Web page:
After all the hemming and hawing over category fraud this season the Academy did absolutely nothing and nominated Rooney Mara (Carol) and Alicia Vikander (The Danish Girl) in supporting. Golden Globe winner Kate Winslet (Steve Jobs) as well as her fellow SAG nominee Rachel McAdams (Spotlight) made the cut and Jennifer Jason Leigh (The Hateful Eight) finally earned her first Oscar nomination is a career of lauded performances that’s lasted over 30 years.

By far the most contentious race of the season, Best Supporting Actor, came with shocks and surprises. Tom Hardy (The Revenant), coming in with zero precursors, showed up. He follows Jonah Hill as the second supporting actor to Leonardo DiCaprio to make the cut right at the finish line. As mentioned above, SAG/GG/BAFTA nominee Idris Elba (Beasts of No Nation) was snubbed while two-time Oscar nominee Mark Ruffalo (The Kids Are All Right, Foxcatcher) was nominated with just a BAFTA mention. Someone who did come in will all precursors was Mark Rylance from Bridge of Spies. Despite the success of Room, SAG nominee Jacob Tremblay was left off the list. He could have suffered from his votes being split between lead and supporting but it’s hard to call. Golden Globe winner Sylvester Stallone (Creed) crossed that obstacle of the nomination and is now the far out in front leader of this category. I’m predicting him to win, as I have for some time.

Directing saw a huge snub in the form of The Martian‘s Ridley Scott today. The film also underperformed in other categories, missing out on Film Editing and Cinematography. The Oscar went 4/5 with the DGA this year, with Room’s Lenny Abrahamson replacing Scott in a very Benh Zeitlin kind of way. Those snubs eliminate any chance The Martian had of being a contender this year.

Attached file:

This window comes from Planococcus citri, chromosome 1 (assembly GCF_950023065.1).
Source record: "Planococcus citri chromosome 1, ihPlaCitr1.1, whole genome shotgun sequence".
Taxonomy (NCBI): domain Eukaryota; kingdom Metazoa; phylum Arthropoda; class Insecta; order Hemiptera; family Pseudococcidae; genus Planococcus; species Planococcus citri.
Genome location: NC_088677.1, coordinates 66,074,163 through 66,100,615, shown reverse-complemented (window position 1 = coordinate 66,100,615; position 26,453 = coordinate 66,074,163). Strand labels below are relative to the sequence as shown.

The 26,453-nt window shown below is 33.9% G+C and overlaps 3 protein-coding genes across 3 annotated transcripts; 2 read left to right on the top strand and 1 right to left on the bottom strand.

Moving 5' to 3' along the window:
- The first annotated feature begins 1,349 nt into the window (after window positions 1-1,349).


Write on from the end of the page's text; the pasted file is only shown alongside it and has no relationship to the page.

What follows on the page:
Best Picture went with 8 nominees again this year, despite some pundits saying it would end up being 5-7. I don’t believe we will ever see 5, 6, 7 or 10 nominees under the current system. Along with The Revenant, Spotlight, The Big Short and Mad Max: Fury Road we have Room, Brooklyn, The Martian and Bridge of Spies. For Spies director Spielberg, this marks the 128th nomination for his canon of films, breaking the record held by William Wyler, a stat that’s held for 50 years. For more fun facts and stats check out the Trivia and Stats and Fun Facts page for the 2016 Oscars.

So, how did The Gold Rush Gang do with their predictions? Not bad, overall.  No one called the Ridley Scott snub or the Lenny Abrahamson nomination and everyone had Carol in their top 8. In Supporting Actor Tom Hardy was predicted by Nicole, Chris, Long, Kenneth, Jacqui and myself and James, Adam and Long correctly got Mark Ruffalo. Long is the only person to correctly predict this category, bravo to that! Interestingly though, every Gold Rush Gang member except Long predicted the final Best Actress five. In Supporting Actress, Nicole, Kenneth and myself went 5/5. In Original Screenplay only James predicted the snub for The Hateful Eight but not the correct replacement. In Adapted Screenplay, four people choice the final 5: Evan, Nicole, Jason and Chris. Take a peak at the rest of the predictions posted this week and see.

Now it’s time to hunker down for winner predictions and as we all know, it’s the guilds that will guide us there. Will October continue to be the favorite month for a Best Picture winner (Spotlight) or will the December curse finally be broken by The Revenant?

Stay tuned.